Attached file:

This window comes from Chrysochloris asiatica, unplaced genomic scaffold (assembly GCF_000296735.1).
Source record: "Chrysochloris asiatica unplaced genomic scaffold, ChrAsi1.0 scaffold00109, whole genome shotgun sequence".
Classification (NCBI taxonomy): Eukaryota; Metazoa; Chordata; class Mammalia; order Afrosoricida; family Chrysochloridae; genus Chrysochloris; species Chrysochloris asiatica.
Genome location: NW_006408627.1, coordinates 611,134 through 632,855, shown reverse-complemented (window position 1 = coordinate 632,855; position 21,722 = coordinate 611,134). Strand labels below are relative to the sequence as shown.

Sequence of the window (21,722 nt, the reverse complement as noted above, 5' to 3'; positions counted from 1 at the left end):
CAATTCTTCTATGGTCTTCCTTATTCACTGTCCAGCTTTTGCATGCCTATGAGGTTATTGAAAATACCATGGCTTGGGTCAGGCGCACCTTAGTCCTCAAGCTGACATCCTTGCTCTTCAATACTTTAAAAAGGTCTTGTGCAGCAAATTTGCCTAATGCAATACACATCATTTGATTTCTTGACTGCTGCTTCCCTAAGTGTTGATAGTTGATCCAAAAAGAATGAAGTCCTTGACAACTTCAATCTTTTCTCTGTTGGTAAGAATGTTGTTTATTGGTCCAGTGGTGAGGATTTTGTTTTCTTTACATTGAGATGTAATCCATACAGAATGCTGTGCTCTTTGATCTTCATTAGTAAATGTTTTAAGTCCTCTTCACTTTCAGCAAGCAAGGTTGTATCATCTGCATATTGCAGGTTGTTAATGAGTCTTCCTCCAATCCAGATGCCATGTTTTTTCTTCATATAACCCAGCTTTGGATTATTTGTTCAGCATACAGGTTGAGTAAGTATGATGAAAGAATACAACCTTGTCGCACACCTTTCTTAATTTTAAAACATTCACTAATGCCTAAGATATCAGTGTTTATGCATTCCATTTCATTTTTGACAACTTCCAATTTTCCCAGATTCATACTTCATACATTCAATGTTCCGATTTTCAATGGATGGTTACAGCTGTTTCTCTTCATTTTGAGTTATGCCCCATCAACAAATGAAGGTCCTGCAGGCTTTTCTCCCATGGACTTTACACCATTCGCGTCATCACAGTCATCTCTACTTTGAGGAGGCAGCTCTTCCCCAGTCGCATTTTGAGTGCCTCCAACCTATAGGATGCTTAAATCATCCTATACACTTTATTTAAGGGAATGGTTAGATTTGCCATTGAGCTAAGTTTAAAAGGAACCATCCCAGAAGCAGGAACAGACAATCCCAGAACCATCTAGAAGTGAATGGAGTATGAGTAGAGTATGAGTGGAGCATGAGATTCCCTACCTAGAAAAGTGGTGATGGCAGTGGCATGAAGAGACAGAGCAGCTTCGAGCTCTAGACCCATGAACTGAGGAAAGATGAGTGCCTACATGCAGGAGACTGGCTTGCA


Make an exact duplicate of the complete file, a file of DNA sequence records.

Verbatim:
This window comes from Chrysochloris asiatica, unplaced genomic scaffold (assembly GCF_000296735.1).
Source record: "Chrysochloris asiatica unplaced genomic scaffold, ChrAsi1.0 scaffold00109, whole genome shotgun sequence".
Classification (NCBI taxonomy): Eukaryota; Metazoa; Chordata; class Mammalia; order Afrosoricida; family Chrysochloridae; genus Chrysochloris; species Chrysochloris asiatica.
Genome location: NW_006408627.1, coordinates 611,134 through 632,855, shown reverse-complemented (window position 1 = coordinate 632,855; position 21,722 = coordinate 611,134). Strand labels below are relative to the sequence as shown.

Sequence of the window (21,722 nt, the reverse complement as noted above, 5' to 3'; positions counted from 1 at the left end):
CAATTCTTCTATGGTCTTCCTTATTCACTGTCCAGCTTTTGCATGCCTATGAGGTTATTGAAAATACCATGGCTTGGGTCAGGCGCACCTTAGTCCTCAAGCTGACATCCTTGCTCTTCAATACTTTAAAAAGGTCTTGTGCAGCAAATTTGCCTAATGCAATACACATCATTTGATTTCTTGACTGCTGCTTCCCTAAGTGTTGATAGTTGATCCAAAAAGAATGAAGTCCTTGACAACTTCAATCTTTTCTCTGTTGGTAAGAATGTTGTTTATTGGTCCAGTGGTGAGGATTTTGTTTTCTTTACATTGAGATGTAATCCATACAGAATGCTGTGCTCTTTGATCTTCATTAGTAAATGTTTTAAGTCCTCTTCACTTTCAGCAAGCAAGGTTGTATCATCTGCATATTGCAGGTTGTTAATGAGTCTTCCTCCAATCCAGATGCCATGTTTTTTCTTCATATAACCCAGCTTTGGATTATTTGTTCAGCATACAGGTTGAGTAAGTATGATGAAAGAATACAACCTTGTCGCACACCTTTCTTAATTTTAAAACATTCACTAATGCCTAAGATATCAGTGTTTATGCATTCCATTTCATTTTTGACAACTTCCAATTTTCCCAGATTCATACTTCATACATTCAATGTTCCGATTTTCAATGGATGGTTACAGCTGTTTCTCTTCATTTTGAGTTATGCCCCATCAACAAATGAAGGTCCTGCAGGCTTTTCTCCCATGGACTTTACACCATTCGCGTCATCACAGTCATCTCTACTTTGAGGAGGCAGCTCTTCCCCAGTCGCATTTTGAGTGCCTCCAACCTATAGGATGCTTAAATCATCCTATACACTTTATTTAAGGGAATGGTTAGATTTGCCATTGAGCTAAGTTTAAAAGGAACCATCCCAGAAGCAGGAACAGACAATCCCAGAACCATCTAGAAGTGAATGGAGTATGAGTAGAGTATGAGTGGAGCATGAGATTCCCTACCTAGAAAAGTGGTGATGGCAGTGGCATGAAGAGACAGAGCAGCTTCGAGCTCTAGACCCATGAACTGAGGAAAGATGAGTGCCTACATGCAGGAGACTGGCTTGCA